Financial sustainability is mainly about whether we are collecting enough revenue to keep the system running year after year. Crucially, this includes planning for infrastructure replacement as system components wear out over time. Recall that the concept of sustainable development includes ensuring that future generations can meet their needs. When we fail to plan for infrastructure replacement, effectively this means we intend to pass these costs on to the future, which raises some big questions about inter-generational fairness.
When everything comes together, we deliver water safely and reliably; our finances are in order and are considerate of the costs we will pass on to future generations; our impacts on the natural environment are well managed, and we have strong support from our residents and elected officials. That, in a nutshell, is a sustainable water or wastewater system.
Of course, pursuing all of these things in parallel takes time, perseverance and resources—including money. Sometimes it can seem overwhelming, particularly when we have already fallen behind in one or more of these areas.
Sustainability is never easy, but there are a few things that keep me going. First, I try to take a holistic outlook. Take, for example, water rate setting. On the one hand, we need to keep rates affordable. On the other, we need to collect enough money to continue to operate the system, including managing our environmental impacts. These goals may seem at odds, but I think that misses a holistic view of sustainability. Rather than thinking about rate management as trading off between competing goals, I think of it as a delicate balancing act between the three equally important pillars. The goal is to ask what is going to move us forward most with sustainability broadly defined.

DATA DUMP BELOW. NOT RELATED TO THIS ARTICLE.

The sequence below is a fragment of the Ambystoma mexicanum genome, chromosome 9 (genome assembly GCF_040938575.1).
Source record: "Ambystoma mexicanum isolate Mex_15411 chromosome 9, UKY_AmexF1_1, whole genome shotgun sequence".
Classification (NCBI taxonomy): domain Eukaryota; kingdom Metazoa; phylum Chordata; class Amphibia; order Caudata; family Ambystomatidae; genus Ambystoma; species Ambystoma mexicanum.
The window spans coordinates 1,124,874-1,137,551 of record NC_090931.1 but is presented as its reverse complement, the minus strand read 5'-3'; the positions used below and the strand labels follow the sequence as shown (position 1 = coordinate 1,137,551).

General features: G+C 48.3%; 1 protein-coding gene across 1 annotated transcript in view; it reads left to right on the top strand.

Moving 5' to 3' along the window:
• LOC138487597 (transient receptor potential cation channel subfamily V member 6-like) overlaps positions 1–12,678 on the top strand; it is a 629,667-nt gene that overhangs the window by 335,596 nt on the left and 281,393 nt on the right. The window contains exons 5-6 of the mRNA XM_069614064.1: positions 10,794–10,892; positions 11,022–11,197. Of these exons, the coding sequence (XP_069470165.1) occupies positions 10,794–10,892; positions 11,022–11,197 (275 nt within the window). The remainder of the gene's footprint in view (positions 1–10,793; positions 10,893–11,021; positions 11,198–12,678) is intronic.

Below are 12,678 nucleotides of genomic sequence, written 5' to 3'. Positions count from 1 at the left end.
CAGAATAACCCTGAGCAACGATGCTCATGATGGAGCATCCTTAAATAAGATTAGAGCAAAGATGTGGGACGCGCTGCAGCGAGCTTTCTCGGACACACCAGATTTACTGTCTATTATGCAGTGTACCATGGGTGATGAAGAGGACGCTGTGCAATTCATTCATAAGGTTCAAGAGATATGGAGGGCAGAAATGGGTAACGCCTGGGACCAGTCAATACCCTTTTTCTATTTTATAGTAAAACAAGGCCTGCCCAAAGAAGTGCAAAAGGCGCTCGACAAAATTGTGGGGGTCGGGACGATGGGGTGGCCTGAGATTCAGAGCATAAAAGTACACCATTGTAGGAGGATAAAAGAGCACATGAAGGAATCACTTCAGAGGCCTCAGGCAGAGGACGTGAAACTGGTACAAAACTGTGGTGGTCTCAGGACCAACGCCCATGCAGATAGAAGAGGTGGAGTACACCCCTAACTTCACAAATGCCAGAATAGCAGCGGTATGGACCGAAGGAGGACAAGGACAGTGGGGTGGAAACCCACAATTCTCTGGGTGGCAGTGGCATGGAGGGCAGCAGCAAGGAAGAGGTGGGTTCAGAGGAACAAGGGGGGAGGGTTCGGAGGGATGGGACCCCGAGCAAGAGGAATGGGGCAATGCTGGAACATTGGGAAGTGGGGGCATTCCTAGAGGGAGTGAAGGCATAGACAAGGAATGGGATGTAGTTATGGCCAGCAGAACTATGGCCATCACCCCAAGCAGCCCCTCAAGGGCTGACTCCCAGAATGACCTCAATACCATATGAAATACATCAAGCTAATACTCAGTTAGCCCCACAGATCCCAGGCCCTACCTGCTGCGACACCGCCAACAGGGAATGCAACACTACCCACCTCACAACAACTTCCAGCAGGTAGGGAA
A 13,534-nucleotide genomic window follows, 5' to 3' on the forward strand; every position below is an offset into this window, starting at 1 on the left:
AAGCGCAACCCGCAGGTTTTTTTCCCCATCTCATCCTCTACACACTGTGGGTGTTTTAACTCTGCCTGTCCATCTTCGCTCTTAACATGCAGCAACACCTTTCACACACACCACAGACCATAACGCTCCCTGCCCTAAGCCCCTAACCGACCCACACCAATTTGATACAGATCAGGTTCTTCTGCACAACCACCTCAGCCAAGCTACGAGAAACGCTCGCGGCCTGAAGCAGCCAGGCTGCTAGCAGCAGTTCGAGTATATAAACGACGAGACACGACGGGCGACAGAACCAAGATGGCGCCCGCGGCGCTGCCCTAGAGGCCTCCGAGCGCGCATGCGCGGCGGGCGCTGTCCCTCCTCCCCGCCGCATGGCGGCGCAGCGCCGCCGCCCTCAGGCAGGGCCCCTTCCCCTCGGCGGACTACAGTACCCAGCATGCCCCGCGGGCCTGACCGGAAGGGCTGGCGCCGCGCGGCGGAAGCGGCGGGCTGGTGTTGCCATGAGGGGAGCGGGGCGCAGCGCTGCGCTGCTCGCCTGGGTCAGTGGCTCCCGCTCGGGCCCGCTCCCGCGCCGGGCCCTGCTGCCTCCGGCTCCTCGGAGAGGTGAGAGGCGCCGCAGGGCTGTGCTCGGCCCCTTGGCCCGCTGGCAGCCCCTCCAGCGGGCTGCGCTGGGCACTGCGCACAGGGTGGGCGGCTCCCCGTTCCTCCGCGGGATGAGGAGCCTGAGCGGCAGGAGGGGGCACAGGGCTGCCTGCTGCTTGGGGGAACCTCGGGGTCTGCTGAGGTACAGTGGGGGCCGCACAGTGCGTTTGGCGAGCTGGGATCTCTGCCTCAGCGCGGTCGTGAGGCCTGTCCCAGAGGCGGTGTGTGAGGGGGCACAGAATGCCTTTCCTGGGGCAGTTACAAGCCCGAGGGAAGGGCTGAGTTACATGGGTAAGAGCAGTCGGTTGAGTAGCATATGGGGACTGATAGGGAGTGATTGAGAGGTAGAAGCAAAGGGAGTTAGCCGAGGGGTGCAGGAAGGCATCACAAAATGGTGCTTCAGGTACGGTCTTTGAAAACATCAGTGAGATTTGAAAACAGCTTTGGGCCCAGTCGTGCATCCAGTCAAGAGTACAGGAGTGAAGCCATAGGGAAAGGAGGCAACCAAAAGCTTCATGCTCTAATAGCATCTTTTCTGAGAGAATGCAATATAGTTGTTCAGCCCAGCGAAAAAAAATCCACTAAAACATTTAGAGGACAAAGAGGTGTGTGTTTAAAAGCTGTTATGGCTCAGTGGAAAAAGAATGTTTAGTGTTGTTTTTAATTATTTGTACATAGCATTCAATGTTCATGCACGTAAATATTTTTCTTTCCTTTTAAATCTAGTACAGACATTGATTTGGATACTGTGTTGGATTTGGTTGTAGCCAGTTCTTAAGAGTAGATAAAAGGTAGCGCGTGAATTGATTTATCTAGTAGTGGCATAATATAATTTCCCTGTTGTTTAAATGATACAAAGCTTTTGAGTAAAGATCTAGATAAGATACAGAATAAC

Second is the fact that there are so many partners out there to help with the journey. There are colleagues from other water service providers who share what they have learned at conferences and industry events. There are federal and state agency partners who can offer knowledge, resources and, in a pinch, grant programs. And, of course, we have the National Rural Water Association and state level RWAs. The breadth of programs that NRWA and state associations offer amazes me. In that vein, my company, Waterworth, recently commenced a pilot project with NRWA to provide software and support services to members focused on bolstering financial sustainability (see www.waterworth.net/NRWA). I feel very privileged to be part of this project, knowing the vital role that NRWA plays in helping water service providers across the country with planning their sustainability road maps.
Third is taking the long view. Way back when I was in university, not long after Our Common Future first came out, a wise professor told me that sustainability is not a place you arrive at, but rather an ongoing journey. That’s a lesson I’ve never forgotten. Your water or wastewater system is never going to “become” sustainable. This is something you just have to continuously work towards. But the journey is important, and in taking it, we make our communities and the environment better. Regardless of where you are on your sustainability journey, the key is to keep the end goals in sight, even if they will always be on the distant horizon.